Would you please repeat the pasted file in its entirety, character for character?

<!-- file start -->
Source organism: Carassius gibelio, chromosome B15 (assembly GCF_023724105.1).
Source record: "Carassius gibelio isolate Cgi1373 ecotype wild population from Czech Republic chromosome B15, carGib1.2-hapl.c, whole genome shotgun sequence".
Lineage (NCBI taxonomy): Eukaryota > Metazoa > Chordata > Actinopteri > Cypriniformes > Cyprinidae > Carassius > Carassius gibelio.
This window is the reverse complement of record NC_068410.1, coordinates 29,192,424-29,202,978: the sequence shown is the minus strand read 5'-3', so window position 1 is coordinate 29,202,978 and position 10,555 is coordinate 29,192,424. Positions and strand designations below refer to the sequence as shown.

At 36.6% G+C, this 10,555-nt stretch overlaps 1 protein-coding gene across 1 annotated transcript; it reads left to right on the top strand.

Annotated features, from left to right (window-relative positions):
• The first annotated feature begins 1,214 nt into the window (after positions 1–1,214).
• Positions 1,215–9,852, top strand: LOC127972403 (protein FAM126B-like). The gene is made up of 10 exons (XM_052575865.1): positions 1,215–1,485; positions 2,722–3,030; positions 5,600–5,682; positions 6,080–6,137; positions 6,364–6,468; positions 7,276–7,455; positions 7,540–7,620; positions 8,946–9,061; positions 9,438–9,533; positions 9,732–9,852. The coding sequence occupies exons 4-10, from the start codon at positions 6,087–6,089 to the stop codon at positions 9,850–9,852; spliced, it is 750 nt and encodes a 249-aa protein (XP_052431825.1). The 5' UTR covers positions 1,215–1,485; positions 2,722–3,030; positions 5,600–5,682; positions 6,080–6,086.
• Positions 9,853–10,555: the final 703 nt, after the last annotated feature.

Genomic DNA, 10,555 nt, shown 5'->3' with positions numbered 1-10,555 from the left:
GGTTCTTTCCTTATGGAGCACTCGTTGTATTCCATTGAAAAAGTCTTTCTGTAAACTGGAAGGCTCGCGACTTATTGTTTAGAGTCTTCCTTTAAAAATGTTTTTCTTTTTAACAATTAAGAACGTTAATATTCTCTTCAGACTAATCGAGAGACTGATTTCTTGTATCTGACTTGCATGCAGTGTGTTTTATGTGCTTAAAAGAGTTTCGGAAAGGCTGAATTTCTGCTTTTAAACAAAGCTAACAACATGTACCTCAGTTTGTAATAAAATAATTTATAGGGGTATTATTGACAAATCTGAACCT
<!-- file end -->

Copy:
Source organism: Carassius gibelio, chromosome B15 (assembly GCF_023724105.1).
Source record: "Carassius gibelio isolate Cgi1373 ecotype wild population from Czech Republic chromosome B15, carGib1.2-hapl.c, whole genome shotgun sequence".
Lineage (NCBI taxonomy): Eukaryota > Metazoa > Chordata > Actinopteri > Cypriniformes > Cyprinidae > Carassius > Carassius gibelio.
This window is the reverse complement of record NC_068410.1, coordinates 29,192,424-29,202,978: the sequence shown is the minus strand read 5'-3', so window position 1 is coordinate 29,202,978 and position 10,555 is coordinate 29,192,424. Positions and strand designations below refer to the sequence as shown.

At 36.6% G+C, this 10,555-nt stretch overlaps 1 protein-coding gene across 1 annotated transcript; it reads left to right on the top strand.

Annotated features, from left to right (window-relative positions):
• The first annotated feature begins 1,214 nt into the window (after positions 1–1,214).
• Positions 1,215–9,852, top strand: LOC127972403 (protein FAM126B-like). The gene is made up of 10 exons (XM_052575865.1): positions 1,215–1,485; positions 2,722–3,030; positions 5,600–5,682; positions 6,080–6,137; positions 6,364–6,468; positions 7,276–7,455; positions 7,540–7,620; positions 8,946–9,061; positions 9,438–9,533; positions 9,732–9,852. The coding sequence occupies exons 4-10, from the start codon at positions 6,087–6,089 to the stop codon at positions 9,850–9,852; spliced, it is 750 nt and encodes a 249-aa protein (XP_052431825.1). The 5' UTR covers positions 1,215–1,485; positions 2,722–3,030; positions 5,600–5,682; positions 6,080–6,086.
• Positions 9,853–10,555: the final 703 nt, after the last annotated feature.

Genomic DNA, 10,555 nt, shown 5'->3' with positions numbered 1-10,555 from the left:
GGTTCTTTCCTTATGGAGCACTCGTTGTATTCCATTGAAAAAGTCTTTCTGTAAACTGGAAGGCTCGCGACTTATTGTTTAGAGTCTTCCTTTAAAAATGTTTTTCTTTTTAACAATTAAGAACGTTAATATTCTCTTCAGACTAATCGAGAGACTGATTTCTTGTATCTGACTTGCATGCAGTGTGTTTTATGTGCTTAAAAGAGTTTCGGAAAGGCTGAATTTCTGCTTTTAAACAAAGCTAACAACATGTACCTCAGTTTGTAATAAAATAATTTATAGGGGTATTATTGACAAATCTGAACCT